What do we typically think of when we see a rose? Usually, we think of a long-stemmed flower used as part of a romantic gesture, or even the fragrant bushes that fill up our yard on a warm summer day. But believe it or not, plants of the genus rosa are not just a source of fragrant beauty. Like so many other plants, they have a nutritional value to herbalists. We often cultivate different parts of a plant as a source of nutrition, such as harvesting the leaves in the case of chamomile, and harvesting the roots in the case of turmeric. But when it comes to the rose, the part with the most nutritional value is the fruit. This is the part we know as rose hips.
What you need to know about Rose Hips
Rose hips are perhaps most known for their extremely high amount of vitamin C. Indeed, the fruit of the dog rose and the cinnamon rose have particularly rich Vitamin C content. Rose hips are also known to be rich in antioxidants like carotenoids, and studies have been done that have determined that daily consumption of rose hip powder can significantly reduce cardiovascular risk in obese people through a lowering of blood pressure (Andersson, et al, 2012).
Foraging your Rose Hips
Autumn is an ideal time of year to harvest rose hips, as the emergence of the plants’ fruit follows the natural bloom of their famous flowers earlier in the year. The hips should be gathered from the plants when they have become a nice bright red color. A popular way to take advantage of their nutritional value is to prepare them as a tea, and to do this you can cut each fruit in half, soak them in a bowl of water, remove their seeds a day later, and either run them through a dehydrator or dry them in the sun. Then you can either use them right away as the basis of a tea or freeze them indefinitely and defrost them as needed.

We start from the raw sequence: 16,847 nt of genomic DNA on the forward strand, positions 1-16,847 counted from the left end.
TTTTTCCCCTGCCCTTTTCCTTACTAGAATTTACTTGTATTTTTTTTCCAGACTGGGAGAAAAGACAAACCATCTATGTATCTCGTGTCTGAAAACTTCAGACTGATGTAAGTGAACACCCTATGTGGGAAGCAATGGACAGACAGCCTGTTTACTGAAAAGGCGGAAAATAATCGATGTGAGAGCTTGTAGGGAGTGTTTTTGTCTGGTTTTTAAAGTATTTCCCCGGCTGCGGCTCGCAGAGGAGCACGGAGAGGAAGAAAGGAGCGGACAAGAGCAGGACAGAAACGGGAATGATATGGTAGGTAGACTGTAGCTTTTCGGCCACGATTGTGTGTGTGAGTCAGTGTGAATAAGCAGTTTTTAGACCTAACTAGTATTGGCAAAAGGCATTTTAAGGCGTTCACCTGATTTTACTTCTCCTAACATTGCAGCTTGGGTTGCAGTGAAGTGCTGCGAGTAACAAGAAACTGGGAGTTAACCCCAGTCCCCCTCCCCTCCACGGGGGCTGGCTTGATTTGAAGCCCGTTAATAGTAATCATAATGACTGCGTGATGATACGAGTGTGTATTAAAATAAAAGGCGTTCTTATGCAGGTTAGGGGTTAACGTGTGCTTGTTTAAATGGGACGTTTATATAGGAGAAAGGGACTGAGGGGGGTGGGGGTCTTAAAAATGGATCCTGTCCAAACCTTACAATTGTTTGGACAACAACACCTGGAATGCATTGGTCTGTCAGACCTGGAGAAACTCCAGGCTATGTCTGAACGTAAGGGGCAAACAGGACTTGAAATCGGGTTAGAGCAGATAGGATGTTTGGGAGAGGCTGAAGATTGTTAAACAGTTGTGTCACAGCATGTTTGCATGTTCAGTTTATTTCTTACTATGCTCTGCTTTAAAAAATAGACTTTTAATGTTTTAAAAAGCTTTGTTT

If you want to learn more about foraging for Rose Hips, we recommend checking out this post by Lovely Greens!
Uses and Recipes
Other uses for rose hips include making them into a jam, syrup, or marmalade. Some people even snack on them when they’re looking to get a really nice boost of vitamin C—but without the need for vitamin supplements. If you are looking for some good recipes using rose hips, we recommend checking these out:
- Strawberry Rose Hips Jam by Delicious Obsessions
- Elderberry & Rose Hip Syrup by Recipes to Nourish
- Rose Hip Tea (and many, many other recipes) by Recipes From The Wild
Rose hips are a valuable addition to any herbalist’s cabinet, and whether you grow them yourself or not, be sure to include them in your herbal routine. To learn more about herbs that can replace supplements as a viable way to get nutrition, check out our Intermediate Herbal Course. And let us know of your adventures with rose hips in the comments below!
Andersson U, Berger K, Högberg A, Landin-Olsson M, Holm C. (2012) Effects of rose hip intake on risk markers of type 2 diabetes and cardiovascular disease. European Journal of Clinical Nutrition 66(5):585-90